The defined research programme is in its main outline highly technical and based on empirical natural science providing the facts that will be open to archaeological interpretation. This interpretation has to consider the methodological and physical background of the data capturing process on the level of expert knowledge, and at the same time has to integrate fundamental knowledge on archaeological structures and their attributes, in order to derive a maximum of relevant information from the complex data sets. Such an integrated archaeological interpretation approach to complex prospection data has been widely neglected in the past due to three main reasons:
- The first reason is based on the fact that archaeological prospection is mainly conducted by experts lacking fundamental archaeological knowledge. Thus interpretation is focused on the definition of anomalous zones or single anomalies and the depiction of ‘possible archaeological evidence’ passed over to the archaeologist for further verification.
- The second reason derives from insufficient fundamental research into the physical and chemical properties of archaeological structures essential for the understanding of the ‘visibility’ of the various archaeological features mapped by remote sensing or geophysical methods.
- The third reason originates in the general understanding of archaeology as being based on destruction by excavation to provide ‘true’ information. This neglects the fact that, excepting scale, resolution and the possibility of analysing actual samples and finds, the process of inference of archaeological information is just as much based on subjective interpretation as is the integrated interpretation of prospection data.
The above conclusions are based on our professional practice, experience and considerations on the fundamental problem of why archaeological prospection, despite its great potential, especially in the field of landscape archaeology, is still not regarded to be of equivalent importance to archaeological excavation and traditional archaeological field methods as the main sources of archaeological facts and knowledge. GIS technology provides an interface between prospection and excavation through a standardisation of methods based on logical and comprehensive data retrieval from the various aspects of the archaeological stratification. We consider the undisturbed archaeological heritage as a stratified 3D volume - at the scale of a site as well as of a complete landscape - which incorporates in its physical structure the clues needed to derive spatio-temporal information for the reconstruction of history and prehistory. This reconstruction based on maps, narratives or VR reconstructions through time are to be considered as the main output of the LBI ArchPro non-invasive archaeological prospection approach.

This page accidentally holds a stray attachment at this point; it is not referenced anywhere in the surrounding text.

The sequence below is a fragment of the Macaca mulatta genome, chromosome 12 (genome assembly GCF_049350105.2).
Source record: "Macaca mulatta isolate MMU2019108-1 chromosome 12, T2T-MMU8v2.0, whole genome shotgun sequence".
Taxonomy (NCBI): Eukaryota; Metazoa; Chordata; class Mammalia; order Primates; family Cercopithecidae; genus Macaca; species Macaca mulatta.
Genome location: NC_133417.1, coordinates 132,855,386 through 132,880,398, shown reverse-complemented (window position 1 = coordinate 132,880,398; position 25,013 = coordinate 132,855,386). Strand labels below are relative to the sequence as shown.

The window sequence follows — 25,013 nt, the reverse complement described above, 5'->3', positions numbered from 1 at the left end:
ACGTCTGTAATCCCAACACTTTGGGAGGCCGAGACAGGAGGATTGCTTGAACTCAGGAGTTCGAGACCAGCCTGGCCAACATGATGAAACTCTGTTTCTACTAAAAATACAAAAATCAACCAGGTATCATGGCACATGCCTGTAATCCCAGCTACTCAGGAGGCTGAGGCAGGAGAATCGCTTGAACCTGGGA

Therefore the LBI ArchPro is focusing on two interrelated topics too often handled separately:
- The integrated data acquisition, i.e. the development of new efficient techniques of non-destructive data capturing, processing, fusion and visualization.
- The integrated interpretation, i.e. new technological and methodological concepts to handle this data and to derive archaeologically relevant content by the means of integrated archaeological interpretation approaches. In this way, both interrelated aspects can be systematically developed further.
In terms of interpretation, it is the integrated concept which is the main objective behind the research programme. Both archaeological sites and landscapes have to be analysed by standardized techniques and reflexive conceptual foundations. For this interpretative part, the research programme includes the complete range of epistemological approaches towards the historical and cultural reconstruction of archaeological landscapes. Regardless of the theoretical approach, we are convinced that only an integrative approach, which combines the concepts of state-of-the-art settlement-, environmental- and landscape archaeology will be the basis of progress in the understanding of our archaeological heritage at a regional scale. For such a holistic approach, it is the quality of the documentation and description of the underlying cultural heritage, which is of paramount importance. Therefore, the formulation of a modern methodology of systematic, large-scaled and integrated archaeological prospection is an absolute necessity to provide a proper basis for any kind of landscape archaeology.
The research topic intergrated archaeological interpretation of prospection data covers the development and evaluation of application-oriented, integrative tools for the integrated archaeological interpretation of prospection data. Although substantial research has been done in the past, this topic requires further advancement for the integration of new developments in methodology, hardware and software algorithms for the deployment of an adequate integrated archaeological interpretation, and the development of novel concepts of dynamic analysis of archaeological landscapes, including temporal relations and attributes. The main challenge will be the transformation of the acquired and processed complex physical data into interpretative archaeological information that is accurate, readable and ready for other archaeologists to use. to derive and to integrate spatial and temporal information.